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Tom Stuckey
01425 270802

 

Tom Stuckey was President of the British Methodist Conference in 2005. This website has been set up with his wife Christine Stuckey, who is the MWiB Southampton District President, to encourage theological reflection and dialogue both within the Methodist Church and beyond. You can participate in this.

  

Tom Stuckey

CLICK PICTURE FOR TOM'S PROFILE

             OCTOBER  2016

A new Blog and more  book reviews Rowan Williams writes with sublime simplicity on 'discipleship' while Bob Jackson looks at growth in the Church of England.

Two important events for your diary. The first is Christine's planned pilgrimage of which there are more details below.
Secondly I am leading an overnight study at Sarum College, Salisbury at the beginning of Lent:  Tuesday February 28 & Wednesday 1st March from midday to midday.
The theme is 'Preaching the Atonement'.  Contact me or Sarum College for more details. For the present NOTE THE DATE

You can get in touch with me on mail1@tomstuckey.me.uk
 

  

  
 
       

    HERE ARE SOME OF CHRISTINE'S PAPERS
                            (click below)             
                                                                     
   
   1.  Pilgrimage to Lindisfarne

   2.  MWiB District Celebration

   3.  A Pilgrimage at home      

 


PILGRIMAGE AROUND CHRISTCHURCH

On 24th to 25th May I shall be conducting an

 overnight mini pilgrimage. We shall be walking

 about 6 miles each day pausing from time to

time to look, reflect and pray.

The theme is 'God Moments'. The first day

 ends with prayers at the Priory, a meal and

 an overnight stay in Christchurch.

We set off next morning for a a further 7 miles

 stopping for communion at a Methodist Chapel

 on the way.

Because part of the value of a pilgrimage is in

 building relationships with each other and

 sharing insight and faith numbers are limited.

If you are interested you need to contact me as soon as

 possible. chris@christom.org.uk

   

 

        THIS MONTH'S REFLECTION   by Christine

The impossible becoming possible

I recently preached on the story of the Woman with the haemorrhage in Luke 8. My message was that Jesus can make the impossible possible. It was so for that woman.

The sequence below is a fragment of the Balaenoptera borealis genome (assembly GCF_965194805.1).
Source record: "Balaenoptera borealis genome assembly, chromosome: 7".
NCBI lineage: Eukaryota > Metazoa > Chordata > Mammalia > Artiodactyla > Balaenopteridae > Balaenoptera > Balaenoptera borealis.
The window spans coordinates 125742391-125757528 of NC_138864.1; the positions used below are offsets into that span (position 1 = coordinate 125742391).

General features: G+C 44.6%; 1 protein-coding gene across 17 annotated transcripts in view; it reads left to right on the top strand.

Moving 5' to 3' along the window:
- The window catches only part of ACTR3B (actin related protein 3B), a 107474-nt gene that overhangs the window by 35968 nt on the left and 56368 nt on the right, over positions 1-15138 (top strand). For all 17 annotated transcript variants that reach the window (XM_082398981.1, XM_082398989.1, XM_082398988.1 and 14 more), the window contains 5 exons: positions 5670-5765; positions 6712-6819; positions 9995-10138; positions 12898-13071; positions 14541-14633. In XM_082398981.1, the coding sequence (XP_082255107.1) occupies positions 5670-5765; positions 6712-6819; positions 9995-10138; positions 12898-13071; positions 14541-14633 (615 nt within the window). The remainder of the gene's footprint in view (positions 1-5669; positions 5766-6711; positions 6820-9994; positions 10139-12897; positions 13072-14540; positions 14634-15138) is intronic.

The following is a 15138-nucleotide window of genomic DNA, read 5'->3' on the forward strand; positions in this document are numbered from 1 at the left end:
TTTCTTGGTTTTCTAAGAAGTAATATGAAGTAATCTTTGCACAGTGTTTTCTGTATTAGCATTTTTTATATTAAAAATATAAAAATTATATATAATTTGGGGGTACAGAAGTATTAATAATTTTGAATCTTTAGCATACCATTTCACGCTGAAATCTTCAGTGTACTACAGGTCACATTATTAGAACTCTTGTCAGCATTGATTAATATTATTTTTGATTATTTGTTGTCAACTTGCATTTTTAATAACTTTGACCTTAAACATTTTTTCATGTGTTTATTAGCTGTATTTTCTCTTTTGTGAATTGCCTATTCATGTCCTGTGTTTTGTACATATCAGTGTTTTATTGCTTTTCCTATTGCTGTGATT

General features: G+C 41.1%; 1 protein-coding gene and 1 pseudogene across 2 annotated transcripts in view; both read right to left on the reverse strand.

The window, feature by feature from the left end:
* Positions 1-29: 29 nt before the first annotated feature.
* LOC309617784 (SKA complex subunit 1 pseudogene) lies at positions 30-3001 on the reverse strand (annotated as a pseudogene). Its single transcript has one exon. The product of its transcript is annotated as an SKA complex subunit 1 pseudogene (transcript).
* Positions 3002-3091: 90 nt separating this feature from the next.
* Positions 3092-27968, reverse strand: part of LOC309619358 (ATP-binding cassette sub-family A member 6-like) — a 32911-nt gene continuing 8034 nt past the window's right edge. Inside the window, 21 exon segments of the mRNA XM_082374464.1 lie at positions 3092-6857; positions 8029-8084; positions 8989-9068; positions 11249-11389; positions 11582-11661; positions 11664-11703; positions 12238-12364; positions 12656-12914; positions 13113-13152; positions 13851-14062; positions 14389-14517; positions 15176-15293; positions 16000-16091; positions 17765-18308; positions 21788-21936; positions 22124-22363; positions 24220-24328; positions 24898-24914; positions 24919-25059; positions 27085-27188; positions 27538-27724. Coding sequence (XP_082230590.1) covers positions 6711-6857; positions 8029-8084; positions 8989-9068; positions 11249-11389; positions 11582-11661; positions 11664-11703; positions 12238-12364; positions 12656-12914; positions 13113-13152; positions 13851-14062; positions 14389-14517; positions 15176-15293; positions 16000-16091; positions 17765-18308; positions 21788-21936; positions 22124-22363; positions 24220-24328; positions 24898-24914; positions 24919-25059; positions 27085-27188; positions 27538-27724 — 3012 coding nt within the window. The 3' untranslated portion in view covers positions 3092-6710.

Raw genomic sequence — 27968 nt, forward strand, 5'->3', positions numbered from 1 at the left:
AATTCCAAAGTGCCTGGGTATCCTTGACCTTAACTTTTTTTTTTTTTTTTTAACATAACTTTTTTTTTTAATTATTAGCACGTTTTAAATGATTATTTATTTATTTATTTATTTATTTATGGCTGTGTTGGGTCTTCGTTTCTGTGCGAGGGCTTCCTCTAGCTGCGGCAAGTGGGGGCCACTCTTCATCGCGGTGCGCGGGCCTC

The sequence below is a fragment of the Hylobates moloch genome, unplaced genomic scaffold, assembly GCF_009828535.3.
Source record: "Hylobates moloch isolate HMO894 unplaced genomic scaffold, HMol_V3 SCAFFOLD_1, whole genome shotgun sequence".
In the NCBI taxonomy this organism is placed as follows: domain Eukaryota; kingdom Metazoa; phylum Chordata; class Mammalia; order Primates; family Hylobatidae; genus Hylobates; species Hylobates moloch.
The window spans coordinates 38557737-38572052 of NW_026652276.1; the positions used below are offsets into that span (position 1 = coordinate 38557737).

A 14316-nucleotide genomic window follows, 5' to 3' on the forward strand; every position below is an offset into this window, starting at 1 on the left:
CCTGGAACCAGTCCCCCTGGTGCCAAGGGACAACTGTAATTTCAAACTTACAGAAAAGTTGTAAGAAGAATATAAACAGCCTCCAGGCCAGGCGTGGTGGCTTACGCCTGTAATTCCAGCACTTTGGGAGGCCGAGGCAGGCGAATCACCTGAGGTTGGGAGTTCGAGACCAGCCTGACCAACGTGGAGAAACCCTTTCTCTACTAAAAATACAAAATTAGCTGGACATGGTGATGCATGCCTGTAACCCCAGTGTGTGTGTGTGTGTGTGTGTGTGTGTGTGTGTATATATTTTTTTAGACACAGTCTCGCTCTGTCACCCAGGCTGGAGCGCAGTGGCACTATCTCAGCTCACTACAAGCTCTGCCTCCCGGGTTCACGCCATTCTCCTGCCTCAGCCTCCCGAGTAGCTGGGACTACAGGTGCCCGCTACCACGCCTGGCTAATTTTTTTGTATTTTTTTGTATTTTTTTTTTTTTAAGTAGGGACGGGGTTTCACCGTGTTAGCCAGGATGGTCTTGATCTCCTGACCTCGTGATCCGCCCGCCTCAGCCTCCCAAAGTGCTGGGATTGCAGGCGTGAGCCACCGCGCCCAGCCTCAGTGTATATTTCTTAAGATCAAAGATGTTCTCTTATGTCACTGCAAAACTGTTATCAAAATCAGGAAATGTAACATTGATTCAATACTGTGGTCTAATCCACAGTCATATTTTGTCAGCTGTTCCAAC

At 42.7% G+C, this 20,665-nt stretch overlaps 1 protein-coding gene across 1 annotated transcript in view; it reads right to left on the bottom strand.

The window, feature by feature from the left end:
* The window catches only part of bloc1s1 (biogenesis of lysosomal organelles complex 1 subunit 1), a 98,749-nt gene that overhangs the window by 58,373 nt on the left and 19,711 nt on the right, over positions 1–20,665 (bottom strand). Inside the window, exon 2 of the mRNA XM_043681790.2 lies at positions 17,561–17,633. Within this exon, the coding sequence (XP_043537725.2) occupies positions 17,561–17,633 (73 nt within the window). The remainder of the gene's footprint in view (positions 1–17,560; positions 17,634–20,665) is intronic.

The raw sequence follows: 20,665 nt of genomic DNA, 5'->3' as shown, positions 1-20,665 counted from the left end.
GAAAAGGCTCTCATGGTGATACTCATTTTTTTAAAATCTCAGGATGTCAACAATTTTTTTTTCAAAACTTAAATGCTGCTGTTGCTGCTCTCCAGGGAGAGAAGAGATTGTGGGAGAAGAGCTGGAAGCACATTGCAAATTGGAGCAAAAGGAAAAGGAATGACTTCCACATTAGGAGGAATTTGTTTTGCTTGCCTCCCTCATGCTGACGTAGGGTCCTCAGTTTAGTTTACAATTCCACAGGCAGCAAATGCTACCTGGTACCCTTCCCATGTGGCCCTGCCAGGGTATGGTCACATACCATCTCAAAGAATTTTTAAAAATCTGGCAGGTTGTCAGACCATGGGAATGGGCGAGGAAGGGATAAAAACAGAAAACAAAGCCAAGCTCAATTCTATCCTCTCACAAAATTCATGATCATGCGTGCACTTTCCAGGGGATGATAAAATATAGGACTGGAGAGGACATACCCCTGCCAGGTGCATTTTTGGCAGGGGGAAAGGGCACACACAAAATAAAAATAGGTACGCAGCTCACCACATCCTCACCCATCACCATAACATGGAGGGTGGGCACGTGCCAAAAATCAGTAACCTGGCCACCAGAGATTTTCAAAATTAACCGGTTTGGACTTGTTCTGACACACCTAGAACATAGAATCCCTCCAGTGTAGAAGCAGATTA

She had been hiding in shame and fear for years. She was labelled as ritually unclean. She was shunned, ostracised and unable to take her proper place in society. She had sought help yet her condition remained.

One day things change. She hears about Jesus and the things he does and a flicker of hope stirs within her. She leaves the security of her lonely home. She takes the risk of being recognised. She has to get to Jesus.

 She manages to push her way through a great crowd clustering around him only to be confronted with the barrier of his disciples shielding him. She just manages to stretch out her arm to touch his cloak.

ZIP! ELECTRICITY! POWER!  Who touched me?  Bewildered disciples! Jesus looks at her in amazement. He knew the risks she had taken; how she had been bent double by so-called disease, inadequacy and diminishment.  Not anymore!  

She stood up straight and looked into the face of Jesus. The impossible had become possible for her. It can for you.

 

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 LAST MONTH'S REFLECTION by Tom

 

Anger in God

Julian speaks of there being ‘no anger in God’, however the difference between Julian’s theology and (for example) Calvin is context.

Julian’s theology arises from her personal spiritual direction ministry aimed at helping individuals cope in a context of plague and natural disasters which have driven people to despair (giving rise to the Peasant’s Revolt and its terrible consequences).  God is not angry with those traumatised people who came to her (there is no anger in God).

Calvin’s is political and about establishing order and stability in a world which has been torn apart by the Reformation. His theology is national (even international). In a corporate context of disorder, injustice, vengeful war and oppression God is angry. For Calvinists in his time it was retributive anger. I see it as restorative anger (Volf).  This different take on theology is needed to sustains the faith of those oppressed and persecuted.  There is lots of this in the Psalms (78.38, 85.5, 88. & & 16,  89. 38 & 46).    

Theology arises from context. In the above the first is personal directed to a hurting individual; the second is corporate and political.  It is complicated in addition by the gender issues which further shape the interpretation.

 

 
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